Should You Try Cycling for Weight Loss?

Should You Try Cycling for Weight Loss?

As a workout, cycling has a ton of advantages: It gets your heart pumping. It’s convenient to do on your schedule. And you can do it anywhere, from your favorite nature trail to a small corner of your bedroom. But how does cycling stack up for weight loss?

Very well, experts say. Cycling can be effective for weight loss, and it has some distinct benefits over other workouts like running — but there are some important things to know before you get started.

We talked to fitness pros about cycling for weight loss, what you can (and can’t) expect, and the best ways to fit cycling into your fitness routine.

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How Does Cycling Help With Weight Loss and Overall Fitness?

how does cycling help with weight loss -- cycling for weight loss

There are two key reasons why cycling helps with weight loss.

1. It’s a solid cardio workout

“Cycling helps with weight loss by getting your heart rate up and burning calories,” says Tami Smith, an ACE-certified personal trainer and frequent cycler in Williamstown, MA.

“Cycling, or any form of cardio, is a tool that can be used to help create a caloric deficit — more calories out than taken in,” Smith adds.

“For a 165-pound individual, biking at a moderate effort will burn about 10 calories a minute,” says Todd Buckingham, PhD, an exercise physiologist and former world champion triathlete in Grand Rapids, MI.

However, Buckingham notes that this number is dependent on body size and effort. Someone who weighs more than 165 pounds will burn more calories per minute at the same effort level; someone who weighs less, or does a less intense workout, will burn fewer calories per minute.

2. It can build lean mass

Cycling works your quads, hamstrings, and glutes, and it also engages your calf muscles.

This can help build lean mass, which means you’ll likely notice amazing results that go beyond the number on the scale.

You’ll also improve muscular endurance and power — especially if you do high-intensity work like intervals or hill training, or you bump up the resistance during an indoor cycling workout.


Can You Target Stomach Fat With Cycling?

can you target stomach fat with cycling -- cycling for weight loss

Cycling requires core stabilization, and pedaling activates those coveted midsection muscles — but unfortunately, you can’t spot-reduce fat, Smith says.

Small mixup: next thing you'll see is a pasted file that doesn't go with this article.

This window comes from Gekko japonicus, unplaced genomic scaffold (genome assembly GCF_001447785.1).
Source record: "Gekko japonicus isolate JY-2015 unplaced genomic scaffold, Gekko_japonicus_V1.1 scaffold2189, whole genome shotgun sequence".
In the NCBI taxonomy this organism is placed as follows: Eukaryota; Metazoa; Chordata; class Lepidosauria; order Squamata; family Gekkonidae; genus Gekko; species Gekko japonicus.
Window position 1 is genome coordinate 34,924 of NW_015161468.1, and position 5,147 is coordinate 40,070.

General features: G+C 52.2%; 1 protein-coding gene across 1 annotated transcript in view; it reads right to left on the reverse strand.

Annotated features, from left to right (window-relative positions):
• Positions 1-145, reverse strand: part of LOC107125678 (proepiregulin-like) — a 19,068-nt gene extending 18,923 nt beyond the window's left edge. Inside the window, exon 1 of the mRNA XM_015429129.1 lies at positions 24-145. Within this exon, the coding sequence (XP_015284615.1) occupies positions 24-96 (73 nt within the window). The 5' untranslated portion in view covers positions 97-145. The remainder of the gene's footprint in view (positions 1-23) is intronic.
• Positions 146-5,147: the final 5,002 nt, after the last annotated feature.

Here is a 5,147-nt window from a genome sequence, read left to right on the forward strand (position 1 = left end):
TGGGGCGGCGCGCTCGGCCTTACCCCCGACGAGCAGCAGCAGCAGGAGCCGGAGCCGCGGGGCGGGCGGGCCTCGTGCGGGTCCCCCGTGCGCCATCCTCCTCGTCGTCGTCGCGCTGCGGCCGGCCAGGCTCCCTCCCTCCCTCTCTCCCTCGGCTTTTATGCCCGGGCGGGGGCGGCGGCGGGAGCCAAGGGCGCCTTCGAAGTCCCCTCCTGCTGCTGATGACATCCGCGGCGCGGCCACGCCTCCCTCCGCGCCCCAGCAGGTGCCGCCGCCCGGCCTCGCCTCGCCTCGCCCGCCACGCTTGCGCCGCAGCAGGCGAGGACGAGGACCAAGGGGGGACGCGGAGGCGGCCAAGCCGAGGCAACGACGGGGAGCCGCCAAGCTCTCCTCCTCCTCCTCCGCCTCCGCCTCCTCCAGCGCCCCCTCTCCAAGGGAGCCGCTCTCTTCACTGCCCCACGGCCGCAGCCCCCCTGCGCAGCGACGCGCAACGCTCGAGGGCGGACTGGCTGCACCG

“Where your body lets go of fat is largely due to genetics,” she adds. “However, with time and consistency, cycling can absolutely help you get to your goal of losing stomach fat simply by aiding in creating the calorie deficit needed to lose overall body fat.”

Remember, if you’re looking to lose weight, you can’t out-exercise a poor diet. The two work hand-in-hand. For optimal results, pair regular workouts you enjoy with a nutrition plan that’s right for you.


Is Indoor or Outdoor Cycling Better for Weight Loss?

is indoor or outdoor cycling better for weight loss

Good news: You really can’t go wrong here, although experts say one setting has a slight edge.

“No one method of cycling is inherently better, as you’re generally performing the same movement both indoors and outdoors,” Smith says. “That said, I find that people who take classes or follow programming on an indoor bike tend to burn more calories and push themselves a little harder because of the encouragement of the instructor and the community.”

Buckingham concurs. “The best method will be whichever is more likely to get you on the bike,” he says. “If you can’t stand the thought of sitting on a spin bike for an hour, then the best way for you to lose weight is going to be riding your bike outside. However, for the same amount of time, cycling indoors is likely to burn more calories than cycling outdoors. When you ride your bike outside you have to stop at stoplights, stop signs, and for traffic. Cycling indoors eliminates those barriers and allows you to cycle continuously for the same amount of time.”


Can You Cycle Every Day for Weight Loss?

can you cycle every day -- cycling for weight loss

“Unlike running, cycling is non-weight bearing, which means it will cause less impact and force on the feet, ankles, knees, and hips,” Buckingham says. That can help minimize the risk of overuse injuries that are more common in weight-bearing exercises, like running.

However, if you’re just starting out with cycling, it’s a good idea to take it easy at first, Buckingham adds. Going full-out every day may increase your risk of overtraining, so it’s best to gradually increase the frequency and duration of your workouts.

Even if you’re an experienced cyclist, remember that the body likes variety and needs the opportunity to recover.

“Personally, I don’t believe in doing anything every single day, as our bodies need different stimuli to get a good, full-body workout experience,” Smith says. “Of course, you can cycle every day — but if you do, I recommend keeping your sessions on the shorter end so that you don’t burn out and/or put yourself at risk for injury.”

Want to add cycling to your workout routine? Smith offers these tips:

  • Add in cycling two to four days per week, if you’re just starting out.
  • Vary your workout sessions between HIIT training, endurance rides, and recovery rides.
  • Time your workouts based on your other physical activity that day. “If cycling is their only workout for the day, I recommend a time frame of anywhere between 30 to 60 minutes per session,” Smith says. “If cycling is an add-on to a strength workout, for example, I advise keeping the sessions a little shorter, like 15 to 20 minutes.”